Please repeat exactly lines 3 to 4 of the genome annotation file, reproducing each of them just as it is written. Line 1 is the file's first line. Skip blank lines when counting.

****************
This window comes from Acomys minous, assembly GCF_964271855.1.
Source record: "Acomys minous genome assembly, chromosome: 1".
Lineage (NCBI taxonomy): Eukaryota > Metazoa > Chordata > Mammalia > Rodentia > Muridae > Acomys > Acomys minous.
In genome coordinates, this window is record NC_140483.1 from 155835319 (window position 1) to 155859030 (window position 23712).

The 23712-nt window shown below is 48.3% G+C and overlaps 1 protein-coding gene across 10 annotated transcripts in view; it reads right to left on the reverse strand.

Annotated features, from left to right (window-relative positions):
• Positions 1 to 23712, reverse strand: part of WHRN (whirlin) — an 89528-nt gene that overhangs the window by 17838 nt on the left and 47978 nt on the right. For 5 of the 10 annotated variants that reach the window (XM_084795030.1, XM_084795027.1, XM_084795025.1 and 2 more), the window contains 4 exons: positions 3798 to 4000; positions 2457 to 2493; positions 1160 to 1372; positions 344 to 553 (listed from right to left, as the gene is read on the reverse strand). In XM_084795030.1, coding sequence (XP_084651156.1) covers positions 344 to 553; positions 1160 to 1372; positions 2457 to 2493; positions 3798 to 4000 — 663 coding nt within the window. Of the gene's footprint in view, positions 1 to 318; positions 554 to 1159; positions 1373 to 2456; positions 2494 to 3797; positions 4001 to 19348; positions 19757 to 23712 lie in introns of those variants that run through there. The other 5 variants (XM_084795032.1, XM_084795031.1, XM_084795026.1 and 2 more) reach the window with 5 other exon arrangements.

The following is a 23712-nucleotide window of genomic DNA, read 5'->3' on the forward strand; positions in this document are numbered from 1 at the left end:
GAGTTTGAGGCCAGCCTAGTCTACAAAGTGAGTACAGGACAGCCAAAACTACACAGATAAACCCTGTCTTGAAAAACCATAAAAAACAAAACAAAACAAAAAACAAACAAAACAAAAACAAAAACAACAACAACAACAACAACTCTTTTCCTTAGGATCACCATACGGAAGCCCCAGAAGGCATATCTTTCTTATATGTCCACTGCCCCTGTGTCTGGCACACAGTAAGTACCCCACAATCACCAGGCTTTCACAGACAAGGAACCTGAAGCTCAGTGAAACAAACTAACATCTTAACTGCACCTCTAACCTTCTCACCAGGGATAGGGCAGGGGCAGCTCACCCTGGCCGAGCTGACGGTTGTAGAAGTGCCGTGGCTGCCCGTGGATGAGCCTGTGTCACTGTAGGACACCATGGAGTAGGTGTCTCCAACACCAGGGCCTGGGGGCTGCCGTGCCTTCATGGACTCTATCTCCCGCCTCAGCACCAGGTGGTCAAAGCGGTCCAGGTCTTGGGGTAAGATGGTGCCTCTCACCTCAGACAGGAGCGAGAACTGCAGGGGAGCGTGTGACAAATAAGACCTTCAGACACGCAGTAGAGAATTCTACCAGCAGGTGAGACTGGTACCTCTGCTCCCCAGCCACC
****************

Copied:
Lineage (NCBI taxonomy): Eukaryota > Metazoa > Chordata > Mammalia > Rodentia > Muridae > Acomys > Acomys minous.
In genome coordinates, this window is record NC_140483.1 from 155835319 (window position 1) to 155859030 (window position 23712).